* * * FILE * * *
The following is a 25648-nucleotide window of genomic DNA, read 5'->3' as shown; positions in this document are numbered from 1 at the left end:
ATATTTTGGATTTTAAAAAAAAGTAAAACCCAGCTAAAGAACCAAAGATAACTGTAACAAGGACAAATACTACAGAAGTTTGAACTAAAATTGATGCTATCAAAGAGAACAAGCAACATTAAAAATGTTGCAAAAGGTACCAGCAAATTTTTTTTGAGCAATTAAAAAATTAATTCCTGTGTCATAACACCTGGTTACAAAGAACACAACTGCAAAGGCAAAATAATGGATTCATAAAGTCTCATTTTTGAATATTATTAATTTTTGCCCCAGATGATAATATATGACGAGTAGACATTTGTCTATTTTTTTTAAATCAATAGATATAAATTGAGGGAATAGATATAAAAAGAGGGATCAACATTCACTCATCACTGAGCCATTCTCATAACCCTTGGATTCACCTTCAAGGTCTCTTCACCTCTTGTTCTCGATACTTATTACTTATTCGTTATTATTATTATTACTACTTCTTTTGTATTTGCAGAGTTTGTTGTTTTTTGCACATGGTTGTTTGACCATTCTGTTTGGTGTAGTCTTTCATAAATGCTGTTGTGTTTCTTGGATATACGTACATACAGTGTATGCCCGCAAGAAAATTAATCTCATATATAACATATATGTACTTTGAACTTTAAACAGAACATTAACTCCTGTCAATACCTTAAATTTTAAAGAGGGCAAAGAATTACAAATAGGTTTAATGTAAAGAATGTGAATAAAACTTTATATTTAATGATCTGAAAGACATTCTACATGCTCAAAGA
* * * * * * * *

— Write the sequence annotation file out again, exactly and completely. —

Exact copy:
The following is a 25648-nucleotide window of genomic DNA, read 5'->3' as shown; positions in this document are numbered from 1 at the left end:
ATATTTTGGATTTTAAAAAAAAGTAAAACCCAGCTAAAGAACCAAAGATAACTGTAACAAGGACAAATACTACAGAAGTTTGAACTAAAATTGATGCTATCAAAGAGAACAAGCAACATTAAAAATGTTGCAAAAGGTACCAGCAAATTTTTTTTGAGCAATTAAAAAATTAATTCCTGTGTCATAACACCTGGTTACAAAGAACACAACTGCAAAGGCAAAATAATGGATTCATAAAGTCTCATTTTTGAATATTATTAATTTTTGCCCCAGATGATAATATATGACGAGTAGACATTTGTCTATTTTTTTTAAATCAATAGATATAAATTGAGGGAATAGATATAAAAAGAGGGATCAACATTCACTCATCACTGAGCCATTCTCATAACCCTTGGATTCACCTTCAAGGTCTCTTCACCTCTTGTTCTCGATACTTATTACTTATTCGTTATTATTATTATTACTACTTCTTTTGTATTTGCAGAGTTTGTTGTTTTTTGCACATGGTTGTTTGACCATTCTGTTTGGTGTAGTCTTTCATAAATGCTGTTGTGTTTCTTGGATATACGTACATACAGTGTATGCCCGCAAGAAAATTAATCTCATATATAACATATATGTACTTTGAACTTTAAACAGAACATTAACTCCTGTCAATACCTTAAATTTTAAAGAGGGCAAAGAATTACAAATAGGTTTAATGTAAAGAATGTGAATAAAACTTTATATTTAATGATCTGAAAGACATTCTACATGCTCAAAGA